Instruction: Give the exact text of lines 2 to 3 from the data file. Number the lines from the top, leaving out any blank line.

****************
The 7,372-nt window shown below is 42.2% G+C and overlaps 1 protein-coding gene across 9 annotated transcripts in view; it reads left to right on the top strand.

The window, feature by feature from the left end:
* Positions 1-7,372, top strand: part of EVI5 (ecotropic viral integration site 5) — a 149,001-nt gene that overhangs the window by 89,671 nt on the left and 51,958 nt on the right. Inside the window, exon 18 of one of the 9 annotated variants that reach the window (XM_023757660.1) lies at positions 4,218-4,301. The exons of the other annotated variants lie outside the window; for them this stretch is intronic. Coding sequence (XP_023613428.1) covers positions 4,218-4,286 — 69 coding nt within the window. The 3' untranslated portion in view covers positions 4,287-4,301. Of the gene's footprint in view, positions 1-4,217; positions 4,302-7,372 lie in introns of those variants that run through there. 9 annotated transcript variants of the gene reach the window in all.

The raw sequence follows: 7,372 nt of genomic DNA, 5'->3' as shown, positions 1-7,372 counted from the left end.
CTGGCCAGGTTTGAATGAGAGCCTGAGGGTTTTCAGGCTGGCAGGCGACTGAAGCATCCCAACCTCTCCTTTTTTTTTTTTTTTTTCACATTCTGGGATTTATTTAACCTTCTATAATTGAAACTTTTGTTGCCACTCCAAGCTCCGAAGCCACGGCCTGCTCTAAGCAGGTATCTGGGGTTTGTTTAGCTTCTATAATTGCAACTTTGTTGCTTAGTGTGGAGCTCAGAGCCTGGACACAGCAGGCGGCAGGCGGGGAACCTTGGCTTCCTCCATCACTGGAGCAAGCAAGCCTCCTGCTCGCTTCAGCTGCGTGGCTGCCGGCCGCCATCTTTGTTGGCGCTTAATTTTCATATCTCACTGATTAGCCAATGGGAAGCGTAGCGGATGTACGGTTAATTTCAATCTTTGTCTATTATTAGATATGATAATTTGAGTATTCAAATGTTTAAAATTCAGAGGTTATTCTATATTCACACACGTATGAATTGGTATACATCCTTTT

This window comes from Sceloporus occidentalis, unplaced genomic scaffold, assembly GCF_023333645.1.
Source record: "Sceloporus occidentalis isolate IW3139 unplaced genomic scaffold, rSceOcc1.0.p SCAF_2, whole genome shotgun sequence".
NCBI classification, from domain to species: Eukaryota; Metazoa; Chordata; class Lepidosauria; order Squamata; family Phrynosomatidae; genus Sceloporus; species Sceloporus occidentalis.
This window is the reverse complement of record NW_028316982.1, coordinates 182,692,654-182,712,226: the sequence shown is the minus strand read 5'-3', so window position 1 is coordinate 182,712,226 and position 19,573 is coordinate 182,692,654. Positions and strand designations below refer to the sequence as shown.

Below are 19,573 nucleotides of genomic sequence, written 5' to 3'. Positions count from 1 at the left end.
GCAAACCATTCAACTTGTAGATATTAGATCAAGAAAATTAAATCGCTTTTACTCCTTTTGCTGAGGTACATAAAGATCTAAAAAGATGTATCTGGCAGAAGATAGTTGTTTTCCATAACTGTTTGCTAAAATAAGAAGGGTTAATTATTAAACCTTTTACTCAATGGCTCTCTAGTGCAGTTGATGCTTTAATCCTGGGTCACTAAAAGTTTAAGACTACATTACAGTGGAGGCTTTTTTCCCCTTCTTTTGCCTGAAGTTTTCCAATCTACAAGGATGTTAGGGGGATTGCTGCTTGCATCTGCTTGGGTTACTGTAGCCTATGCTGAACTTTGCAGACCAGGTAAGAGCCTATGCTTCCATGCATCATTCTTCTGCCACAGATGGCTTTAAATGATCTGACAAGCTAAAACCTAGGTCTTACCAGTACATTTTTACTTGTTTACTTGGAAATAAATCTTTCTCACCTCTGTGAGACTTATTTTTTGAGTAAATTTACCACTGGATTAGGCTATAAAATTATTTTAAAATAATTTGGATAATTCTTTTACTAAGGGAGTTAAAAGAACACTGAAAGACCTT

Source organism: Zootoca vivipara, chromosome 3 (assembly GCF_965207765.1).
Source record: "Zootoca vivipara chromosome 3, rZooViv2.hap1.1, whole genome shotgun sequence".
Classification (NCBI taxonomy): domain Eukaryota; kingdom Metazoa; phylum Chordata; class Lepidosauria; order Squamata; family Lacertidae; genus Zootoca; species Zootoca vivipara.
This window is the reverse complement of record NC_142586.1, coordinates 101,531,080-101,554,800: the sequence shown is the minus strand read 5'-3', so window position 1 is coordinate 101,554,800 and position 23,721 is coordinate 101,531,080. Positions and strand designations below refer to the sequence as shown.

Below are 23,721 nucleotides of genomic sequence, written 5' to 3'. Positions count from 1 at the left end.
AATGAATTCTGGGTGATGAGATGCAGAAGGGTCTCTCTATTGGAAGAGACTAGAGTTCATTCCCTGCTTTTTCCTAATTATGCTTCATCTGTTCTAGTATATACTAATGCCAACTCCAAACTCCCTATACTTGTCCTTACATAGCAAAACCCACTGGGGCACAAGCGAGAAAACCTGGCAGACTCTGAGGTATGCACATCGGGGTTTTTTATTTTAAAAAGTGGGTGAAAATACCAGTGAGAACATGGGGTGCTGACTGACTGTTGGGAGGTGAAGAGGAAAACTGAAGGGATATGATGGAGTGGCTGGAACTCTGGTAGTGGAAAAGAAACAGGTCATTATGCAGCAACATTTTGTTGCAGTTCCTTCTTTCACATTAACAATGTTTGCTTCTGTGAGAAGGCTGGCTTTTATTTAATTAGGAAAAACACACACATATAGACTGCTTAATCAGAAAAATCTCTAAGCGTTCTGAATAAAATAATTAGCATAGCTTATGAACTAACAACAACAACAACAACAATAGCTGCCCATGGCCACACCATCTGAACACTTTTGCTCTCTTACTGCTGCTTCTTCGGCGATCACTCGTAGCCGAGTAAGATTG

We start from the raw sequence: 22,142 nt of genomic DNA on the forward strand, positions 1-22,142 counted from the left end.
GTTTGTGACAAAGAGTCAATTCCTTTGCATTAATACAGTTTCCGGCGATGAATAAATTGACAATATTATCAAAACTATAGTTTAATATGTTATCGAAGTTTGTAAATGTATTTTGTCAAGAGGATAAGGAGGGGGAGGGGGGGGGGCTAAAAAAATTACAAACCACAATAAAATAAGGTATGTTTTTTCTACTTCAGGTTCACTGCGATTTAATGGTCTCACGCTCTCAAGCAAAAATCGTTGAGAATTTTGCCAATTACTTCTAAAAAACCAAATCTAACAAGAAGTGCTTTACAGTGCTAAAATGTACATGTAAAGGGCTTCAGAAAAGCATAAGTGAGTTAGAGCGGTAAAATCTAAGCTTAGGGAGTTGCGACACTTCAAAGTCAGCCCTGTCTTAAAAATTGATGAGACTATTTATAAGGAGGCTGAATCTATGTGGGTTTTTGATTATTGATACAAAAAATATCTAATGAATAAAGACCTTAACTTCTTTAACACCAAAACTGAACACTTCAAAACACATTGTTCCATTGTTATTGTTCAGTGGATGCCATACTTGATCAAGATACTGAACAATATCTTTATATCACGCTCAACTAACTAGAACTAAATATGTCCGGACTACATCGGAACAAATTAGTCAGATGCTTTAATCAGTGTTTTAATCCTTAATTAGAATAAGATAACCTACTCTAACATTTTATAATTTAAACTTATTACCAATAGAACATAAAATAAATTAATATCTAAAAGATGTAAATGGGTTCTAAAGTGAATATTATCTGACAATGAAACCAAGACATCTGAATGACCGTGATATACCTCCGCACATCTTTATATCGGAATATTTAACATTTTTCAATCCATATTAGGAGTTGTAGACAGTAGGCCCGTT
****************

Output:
The window, feature by feature from the left end:
* Positions 1-7,372, top strand: part of EVI5 (ecotropic viral integration site 5) — a 149,001-nt gene that overhangs the window by 89,671 nt on the left and 51,958 nt on the right. Inside the window, exon 18 of one of the 9 annotated variants that reach the window (XM_023757660.1) lies at positions 4,218-4,301. The exons of the other annotated variants lie outside the window; for them this stretch is intronic. Coding sequence (XP_023613428.1) covers positions 4,218-4,286 — 69 coding nt within the window. The 3' untranslated portion in view covers positions 4,287-4,301. Of the gene's footprint in view, positions 1-4,217; positions 4,302-7,372 lie in introns of those variants that run through there. 9 annotated transcript variants of the gene reach the window in all.